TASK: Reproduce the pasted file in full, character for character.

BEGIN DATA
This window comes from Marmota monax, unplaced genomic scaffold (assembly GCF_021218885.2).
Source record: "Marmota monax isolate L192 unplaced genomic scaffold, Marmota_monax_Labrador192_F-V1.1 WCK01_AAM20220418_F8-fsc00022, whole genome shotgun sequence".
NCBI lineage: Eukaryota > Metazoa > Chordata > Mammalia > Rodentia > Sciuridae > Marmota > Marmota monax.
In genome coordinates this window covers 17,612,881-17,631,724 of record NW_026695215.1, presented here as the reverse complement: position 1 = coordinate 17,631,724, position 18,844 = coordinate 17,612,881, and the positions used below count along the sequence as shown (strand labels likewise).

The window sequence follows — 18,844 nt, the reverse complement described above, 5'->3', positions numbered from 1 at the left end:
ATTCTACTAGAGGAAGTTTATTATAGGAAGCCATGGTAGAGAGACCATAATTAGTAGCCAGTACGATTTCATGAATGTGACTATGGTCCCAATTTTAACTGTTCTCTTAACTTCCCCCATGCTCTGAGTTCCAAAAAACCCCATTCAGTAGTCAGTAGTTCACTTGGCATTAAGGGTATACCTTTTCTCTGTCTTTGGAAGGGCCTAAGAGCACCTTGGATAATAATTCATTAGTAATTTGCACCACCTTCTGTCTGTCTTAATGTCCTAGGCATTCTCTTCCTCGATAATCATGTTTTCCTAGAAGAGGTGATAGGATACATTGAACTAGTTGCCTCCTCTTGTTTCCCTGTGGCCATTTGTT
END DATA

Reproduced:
This window comes from Marmota monax, unplaced genomic scaffold (assembly GCF_021218885.2).
Source record: "Marmota monax isolate L192 unplaced genomic scaffold, Marmota_monax_Labrador192_F-V1.1 WCK01_AAM20220418_F8-fsc00022, whole genome shotgun sequence".
NCBI lineage: Eukaryota > Metazoa > Chordata > Mammalia > Rodentia > Sciuridae > Marmota > Marmota monax.
In genome coordinates this window covers 17,612,881-17,631,724 of record NW_026695215.1, presented here as the reverse complement: position 1 = coordinate 17,631,724, position 18,844 = coordinate 17,612,881, and the positions used below count along the sequence as shown (strand labels likewise).

The window sequence follows — 18,844 nt, the reverse complement described above, 5'->3', positions numbered from 1 at the left end:
ATTCTACTAGAGGAAGTTTATTATAGGAAGCCATGGTAGAGAGACCATAATTAGTAGCCAGTACGATTTCATGAATGTGACTATGGTCCCAATTTTAACTGTTCTCTTAACTTCCCCCATGCTCTGAGTTCCAAAAAACCCCATTCAGTAGTCAGTAGTTCACTTGGCATTAAGGGTATACCTTTTCTCTGTCTTTGGAAGGGCCTAAGAGCACCTTGGATAATAATTCATTAGTAATTTGCACCACCTTCTGTCTGTCTTAATGTCCTAGGCATTCTCTTCCTCGATAATCATGTTTTCCTAGAAGAGGTGATAGGATACATTGAACTAGTTGCCTCCTCTTGTTTCCCTGTGGCCATTTGTT